MOGADISHU, Somalia (AP) — Mogadishu's new mayor has paid his employees, gotten some of the garbage picked up and turned the lights on. In this city of rubble and bombed-out buildings, where gunfire erupts every few minutes, that counts as progress.

Mayor Mohamed Nur is making an effort to provide basic services for one of the sorriest cities on Earth, a place where officials are much better known for lining their own pockets. Somalis battered by two decades of war have lost faith in the weak central government, which is beset by militias, corruption and infighting. The prime minister resigned Tuesday after a power struggle with the president.

Against this tide of chaos and despair, Nur has a budget of $50,000 a month, two computers and three Olivetti typewriters. A former expatriate who ran an Internet cafe and made a failed run for city council in England, Nur said he has set an unprecedented standard of transparency just by announcing when he receives money, and later announcing how he has spent it.

Nur, 55, said he used his first $50,000 to give token paychecks to some of his 800 employees, most of whom had not been paid for years. He also hired women to clear piles of garbage in his neighborhood, one of the few held by government forces, and persuaded the business community to lend trucks and pay for fuel and labor. The second month's money was used to light some streets.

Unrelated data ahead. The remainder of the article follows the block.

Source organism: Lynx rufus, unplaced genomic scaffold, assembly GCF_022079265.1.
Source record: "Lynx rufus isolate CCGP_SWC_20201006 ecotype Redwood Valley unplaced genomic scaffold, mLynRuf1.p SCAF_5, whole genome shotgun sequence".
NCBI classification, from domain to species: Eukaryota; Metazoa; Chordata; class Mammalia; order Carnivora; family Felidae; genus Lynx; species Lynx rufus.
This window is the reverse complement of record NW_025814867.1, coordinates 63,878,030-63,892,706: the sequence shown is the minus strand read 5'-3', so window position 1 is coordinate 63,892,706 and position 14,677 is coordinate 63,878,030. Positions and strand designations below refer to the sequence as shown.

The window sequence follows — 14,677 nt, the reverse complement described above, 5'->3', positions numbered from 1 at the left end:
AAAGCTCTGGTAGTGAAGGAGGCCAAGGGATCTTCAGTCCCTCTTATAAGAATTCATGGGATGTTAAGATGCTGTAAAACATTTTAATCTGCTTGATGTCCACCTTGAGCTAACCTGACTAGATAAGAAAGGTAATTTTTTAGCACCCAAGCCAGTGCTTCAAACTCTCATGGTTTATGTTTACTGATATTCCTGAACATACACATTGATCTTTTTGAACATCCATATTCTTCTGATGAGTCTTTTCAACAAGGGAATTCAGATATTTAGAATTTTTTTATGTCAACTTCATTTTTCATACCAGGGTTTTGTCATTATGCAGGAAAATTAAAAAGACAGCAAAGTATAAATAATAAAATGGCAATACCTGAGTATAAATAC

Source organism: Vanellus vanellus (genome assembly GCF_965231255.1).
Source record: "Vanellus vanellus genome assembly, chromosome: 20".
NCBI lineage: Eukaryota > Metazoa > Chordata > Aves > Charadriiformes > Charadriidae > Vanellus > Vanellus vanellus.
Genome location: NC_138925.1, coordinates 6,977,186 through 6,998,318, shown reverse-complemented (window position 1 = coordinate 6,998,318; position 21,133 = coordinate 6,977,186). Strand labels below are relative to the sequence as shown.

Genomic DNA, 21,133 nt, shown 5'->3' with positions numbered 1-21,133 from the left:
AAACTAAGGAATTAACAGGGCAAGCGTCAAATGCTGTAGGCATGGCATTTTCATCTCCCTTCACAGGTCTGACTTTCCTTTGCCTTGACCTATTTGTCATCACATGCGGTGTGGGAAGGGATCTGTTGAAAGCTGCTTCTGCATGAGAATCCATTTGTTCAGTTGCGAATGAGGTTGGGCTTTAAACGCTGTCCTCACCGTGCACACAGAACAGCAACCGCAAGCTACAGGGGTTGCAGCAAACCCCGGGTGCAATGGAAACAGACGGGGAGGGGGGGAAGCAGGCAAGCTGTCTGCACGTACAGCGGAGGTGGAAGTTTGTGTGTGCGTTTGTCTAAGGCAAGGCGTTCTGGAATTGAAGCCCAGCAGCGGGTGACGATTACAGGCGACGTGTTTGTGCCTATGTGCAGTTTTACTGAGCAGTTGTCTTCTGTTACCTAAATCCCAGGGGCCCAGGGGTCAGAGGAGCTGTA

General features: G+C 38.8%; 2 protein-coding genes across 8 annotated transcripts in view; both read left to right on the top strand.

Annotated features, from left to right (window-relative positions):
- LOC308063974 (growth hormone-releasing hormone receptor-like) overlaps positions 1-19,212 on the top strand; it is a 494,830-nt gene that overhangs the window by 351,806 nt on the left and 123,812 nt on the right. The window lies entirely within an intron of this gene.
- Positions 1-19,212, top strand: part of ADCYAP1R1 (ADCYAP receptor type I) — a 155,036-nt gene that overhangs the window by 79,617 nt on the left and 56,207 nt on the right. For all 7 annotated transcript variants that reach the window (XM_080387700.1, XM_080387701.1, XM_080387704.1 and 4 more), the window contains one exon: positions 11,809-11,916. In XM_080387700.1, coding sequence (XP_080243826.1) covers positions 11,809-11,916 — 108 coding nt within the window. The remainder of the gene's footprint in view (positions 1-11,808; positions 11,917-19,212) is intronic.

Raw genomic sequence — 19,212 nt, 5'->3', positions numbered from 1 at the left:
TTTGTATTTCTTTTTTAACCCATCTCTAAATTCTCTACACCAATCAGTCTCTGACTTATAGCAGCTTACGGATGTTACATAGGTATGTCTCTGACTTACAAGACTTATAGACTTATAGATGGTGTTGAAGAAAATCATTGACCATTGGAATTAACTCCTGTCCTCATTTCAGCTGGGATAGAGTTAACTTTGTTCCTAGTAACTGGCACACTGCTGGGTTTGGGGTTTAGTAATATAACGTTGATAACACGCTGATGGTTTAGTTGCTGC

Islamist insurgents "want to make us believe we are in the dark," Nur said Sunday in the battle-scarred courtyard of the government headquarters. "So we lit up a center of the city."

The work remaining for the mayor, a presidential appointee, is obvious from every corner of Mogadishu, the only part of Somalia directly controlled by the government. Garbage piles up in ruined roads and snags on barbed wire. Near the airport, a blackened spot marks the latest suicide bomb attack.

The U.N.-backed government says it can't protect its citizens and provide services because it only received $11.2 million in aid and revenue last year. But officials acknowledge that most of the money they should have collected — port revenues, for example — has gone missing.

The only visible government presence on the streets are groups of men, in uniform or plain clothes, who lounge in the back of pickups or in the shade nearby, belts of ammunition loosely slung across their shoulders.

Departing Prime Minister Omar Abdirashid Ali Sharmarke said he is resigning to ease political turmoil amid an impasse with President Sheik Sharif Sheik Ahmed. Sharmarke said his sparring with the president has been detracting from the struggle against Islamic insurgents.

The resignation will have little effect on the lives of Somalis or the government, which with the help of African Union troops is barely preventing al-Shabab, an Islamist militia linked to al-Qaida, from seizing the entire capital. Sharmarke and Ahmed had fought over a draft constitution and over their own power and seniority. The bickering alienated many Somalis, who are convinced the government is not focusing on their problems.

"What can the government give us? Nothing," spat Farah Mohamed Abdi, 23. "Schools, nothing. Hospitals, nothing. All they do is eat the money."

Abdi's brother was recently wounded by a stray bullet. Abdi's two sons don't attend school, like 90 percent of Somali children.